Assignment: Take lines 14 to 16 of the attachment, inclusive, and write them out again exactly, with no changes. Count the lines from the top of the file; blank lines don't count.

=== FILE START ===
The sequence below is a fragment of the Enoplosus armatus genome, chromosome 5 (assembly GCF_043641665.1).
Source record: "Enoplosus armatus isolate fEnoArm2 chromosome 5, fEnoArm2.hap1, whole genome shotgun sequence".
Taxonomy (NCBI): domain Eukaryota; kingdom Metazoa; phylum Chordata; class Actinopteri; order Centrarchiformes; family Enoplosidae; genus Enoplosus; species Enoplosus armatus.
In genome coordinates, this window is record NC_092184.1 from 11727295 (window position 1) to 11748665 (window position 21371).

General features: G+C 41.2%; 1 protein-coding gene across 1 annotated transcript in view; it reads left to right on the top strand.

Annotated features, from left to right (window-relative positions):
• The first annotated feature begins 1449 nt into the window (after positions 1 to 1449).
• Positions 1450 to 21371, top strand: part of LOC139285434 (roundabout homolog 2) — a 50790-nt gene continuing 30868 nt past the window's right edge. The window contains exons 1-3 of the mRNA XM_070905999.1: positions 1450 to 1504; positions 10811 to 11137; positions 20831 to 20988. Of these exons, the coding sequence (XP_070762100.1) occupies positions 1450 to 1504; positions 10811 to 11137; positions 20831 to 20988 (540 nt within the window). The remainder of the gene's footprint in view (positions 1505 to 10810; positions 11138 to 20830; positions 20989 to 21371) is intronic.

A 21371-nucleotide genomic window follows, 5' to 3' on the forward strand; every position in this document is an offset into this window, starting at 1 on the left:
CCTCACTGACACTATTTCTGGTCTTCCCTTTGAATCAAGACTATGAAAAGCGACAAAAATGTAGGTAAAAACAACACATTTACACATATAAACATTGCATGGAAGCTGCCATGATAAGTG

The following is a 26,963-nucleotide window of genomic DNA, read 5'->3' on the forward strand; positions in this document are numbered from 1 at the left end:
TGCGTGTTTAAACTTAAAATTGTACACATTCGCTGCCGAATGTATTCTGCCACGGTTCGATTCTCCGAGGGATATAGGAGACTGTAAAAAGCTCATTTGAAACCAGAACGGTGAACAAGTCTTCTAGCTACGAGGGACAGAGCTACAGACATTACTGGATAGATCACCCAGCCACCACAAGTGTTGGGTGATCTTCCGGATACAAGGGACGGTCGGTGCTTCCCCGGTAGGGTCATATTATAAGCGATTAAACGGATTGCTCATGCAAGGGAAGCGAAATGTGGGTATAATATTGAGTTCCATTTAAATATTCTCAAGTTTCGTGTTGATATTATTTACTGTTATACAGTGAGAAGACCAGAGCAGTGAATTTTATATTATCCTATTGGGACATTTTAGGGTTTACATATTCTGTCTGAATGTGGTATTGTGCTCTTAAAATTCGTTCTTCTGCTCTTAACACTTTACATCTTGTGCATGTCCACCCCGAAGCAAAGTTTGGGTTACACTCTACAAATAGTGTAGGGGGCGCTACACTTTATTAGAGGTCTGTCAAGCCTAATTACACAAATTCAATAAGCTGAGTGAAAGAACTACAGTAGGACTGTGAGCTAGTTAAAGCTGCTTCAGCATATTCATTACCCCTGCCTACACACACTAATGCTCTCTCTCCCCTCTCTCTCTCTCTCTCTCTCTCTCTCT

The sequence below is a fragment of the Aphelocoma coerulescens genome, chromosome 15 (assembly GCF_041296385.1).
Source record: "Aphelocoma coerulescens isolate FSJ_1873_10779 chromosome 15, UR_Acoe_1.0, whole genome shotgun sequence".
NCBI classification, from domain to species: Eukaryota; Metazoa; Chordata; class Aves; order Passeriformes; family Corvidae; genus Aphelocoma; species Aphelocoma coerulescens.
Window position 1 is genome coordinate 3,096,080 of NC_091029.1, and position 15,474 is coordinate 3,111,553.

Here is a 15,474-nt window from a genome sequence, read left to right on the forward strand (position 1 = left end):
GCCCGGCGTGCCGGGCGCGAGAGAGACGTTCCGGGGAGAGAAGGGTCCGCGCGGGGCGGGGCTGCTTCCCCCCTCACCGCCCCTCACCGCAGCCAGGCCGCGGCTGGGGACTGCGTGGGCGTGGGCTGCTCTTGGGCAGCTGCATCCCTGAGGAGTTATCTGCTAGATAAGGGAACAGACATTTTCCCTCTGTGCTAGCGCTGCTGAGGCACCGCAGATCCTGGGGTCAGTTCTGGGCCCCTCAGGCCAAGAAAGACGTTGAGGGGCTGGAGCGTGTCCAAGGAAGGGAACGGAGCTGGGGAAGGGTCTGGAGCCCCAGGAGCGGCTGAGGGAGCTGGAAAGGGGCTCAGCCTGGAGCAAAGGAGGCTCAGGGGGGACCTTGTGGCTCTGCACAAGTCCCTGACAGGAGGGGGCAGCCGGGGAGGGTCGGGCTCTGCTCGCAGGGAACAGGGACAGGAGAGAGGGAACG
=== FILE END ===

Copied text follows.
Source record: "Aphelocoma coerulescens isolate FSJ_1873_10779 chromosome 15, UR_Acoe_1.0, whole genome shotgun sequence".
NCBI classification, from domain to species: Eukaryota; Metazoa; Chordata; class Aves; order Passeriformes; family Corvidae; genus Aphelocoma; species Aphelocoma coerulescens.
Window position 1 is genome coordinate 3,096,080 of NC_091029.1, and position 15,474 is coordinate 3,111,553.